Underground Optical Fibers Used as Seismic Sensors for Monitoring, Studying Earthquakes

Thousands of miles of underground optical fibers run through California’s San Francisco Bay Area supplying high-speed internet and HD video to businesses and homes.

Map shows location of a 3-mile, figure-8 loop of optical fibers installed beneath the Stanford campus as part of the fiber optic seismic observatory. (Image credit: Stamen Design and the Victoria and Albert Museum)

Biondo Biondi, a professor of geophysics at Stanford’s School of Earth, Energy & Environmental Sciences, envisions turning that dense network into an economical “billion sensors” observatory for uninterruptedly monitoring and analyzing earthquakes.

Throughout the past year, Biondi’s group has demonstrated that it is possible to convert the jiggles of perturbed optical fiber strands into information about the magnitude and direction of seismic occurrences.

The researchers have been recording those seismic shakes in a three-mile loop of optical fiber installed under the Stanford University campus with instruments referred to as laser interrogators provided by the company OptaSense, which is a co-author on publications about the work.

We can continuously listen to – and hear well – the Earth using preexisting optical fibers that have been deployed for telecom purposes

Biondo Biondi, a professor of geophysics at Stanford’s School of Earth, Energy & Environmental Sciences

Presently researchers monitor earthquakes using seismometers, which are more sensitive than the suggested telecom array, but their coverage is sparse and they can be expensive and challenging to install and maintain, particularly in urban areas.

By contrast, a seismic observatory like the one Biondi recommends would be comparatively inexpensive to run. “Every meter of optical fiber in our network acts like a sensor and costs less than a dollar to install,” Biondi said. “You will never be able to create a network using conventional seismometers with that kind of coverage, density and price.”

Such a network would allow scientists to analyze earthquakes, particularly smaller ones, in better detail and identify their sources more quickly than is presently possible. Greater sensor coverage would also enable better resolution measurements of ground responses to shaking.

“Civil engineers could take what they learn about how buildings and bridges respond to small earthquakes from the billion-sensors array and use that information to design buildings that can withstand greater shaking,” said Eileen Martin, a graduate student in Biondi’s lab.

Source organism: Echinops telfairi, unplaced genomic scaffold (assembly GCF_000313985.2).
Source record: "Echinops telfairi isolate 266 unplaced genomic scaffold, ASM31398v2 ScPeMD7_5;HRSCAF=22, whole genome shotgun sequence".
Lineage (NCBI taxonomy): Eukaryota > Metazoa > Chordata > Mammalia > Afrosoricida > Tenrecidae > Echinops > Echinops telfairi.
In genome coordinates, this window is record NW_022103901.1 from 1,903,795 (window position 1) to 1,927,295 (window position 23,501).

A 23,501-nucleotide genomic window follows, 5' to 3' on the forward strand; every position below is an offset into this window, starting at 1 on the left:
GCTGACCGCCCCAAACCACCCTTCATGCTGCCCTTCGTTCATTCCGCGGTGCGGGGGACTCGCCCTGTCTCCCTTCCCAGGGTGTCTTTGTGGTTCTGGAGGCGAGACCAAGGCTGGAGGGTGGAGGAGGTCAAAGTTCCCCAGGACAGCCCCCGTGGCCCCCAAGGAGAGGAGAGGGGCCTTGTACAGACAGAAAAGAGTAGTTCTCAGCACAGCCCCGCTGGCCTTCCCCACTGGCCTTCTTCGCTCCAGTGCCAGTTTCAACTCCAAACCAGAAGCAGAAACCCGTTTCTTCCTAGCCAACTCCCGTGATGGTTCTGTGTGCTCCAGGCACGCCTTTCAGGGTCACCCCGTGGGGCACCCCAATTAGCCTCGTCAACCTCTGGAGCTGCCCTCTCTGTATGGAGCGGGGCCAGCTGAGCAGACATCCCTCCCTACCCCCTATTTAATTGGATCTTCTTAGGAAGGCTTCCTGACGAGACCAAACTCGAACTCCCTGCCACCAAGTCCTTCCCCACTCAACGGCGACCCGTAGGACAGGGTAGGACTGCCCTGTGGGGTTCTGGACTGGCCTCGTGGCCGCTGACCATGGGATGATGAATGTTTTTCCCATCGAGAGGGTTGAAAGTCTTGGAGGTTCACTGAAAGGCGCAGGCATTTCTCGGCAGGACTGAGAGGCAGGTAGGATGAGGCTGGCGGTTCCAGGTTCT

From backscatter to signal

Optical fibers are thin strands of pure glass approximately the thickness of a human hair. They are usually bundled together to form cables that convey data signals over long distances by transforming electronic signals into light.

Biondi is not the first to visualize using optical fibers to study the environment. A technology called Distributed Acoustic Sensing (DAS) already monitors the health of wells and pipelines in the oil and gas industry.

“How DAS works is that as the light travels along the fiber, it encounters various impurities in the glass and bounces back,” Martin said. “If the fiber were totally stationary, that ‘backscatter’ signal would always look the same. But if the fiber starts to stretch in some areas — due to vibrations or strain — the signal changes.”

Earlier implementation of this kind of acoustic sensing, however, required optical fibers to be expensively affixed to a surface or encased in cement to increase contact with the ground and ensure maximum data quality. In comparison, Biondi’s project under Stanford — nicknamed the fiber optic seismic observatory — uses the same optical fibers as telecom companies, which lie unsecured and free-floating within hollow plastic piping.

“People didn’t believe this would work,” Martin said. “They always assumed that an uncoupled optical fiber would generate too much signal noise to be useful.”

But since the fiber optic seismic observatory at Stanford started functioning in September 2016, it has recorded and classified over 800 events, ranging from manmade events and small, scarcely felt local temblors to powerful, deadly disasters like the recent earthquakes that hit more than 2,000 miles away in Mexico. In one majorly revealing experiment, the underground array recorded signals from two small local earthquakes with magnitudes of 1.6 and 1.8.

“As expected, both earthquakes had the same waveform, or pattern, because they originated from the same place, but the amplitude of the bigger quake was larger,” Biondi said.

This demonstrates that fiber optic seismic observatory can correctly distinguish between different magnitude quakes.

Biondo Biondi, a professor of geophysics at Stanford’s School of Earth, Energy & Environmental Sciences

Critically, the array also detected and differentiated between two diverse types of waves that travel through the Earth, called P and S waves. “One of our goals is to contribute to an early earthquake warning system. That will require the ability to detect P waves, which are generally less damaging that S waves but arrive much earlier,” Martin said.

The fiber optic seismic observatory at Stanford is just the primary step towards developing a Bay Area-wide seismic network, Biondi said there are still a number of hurdles to overcome, such as showing that the array can function on a city-wide scale.

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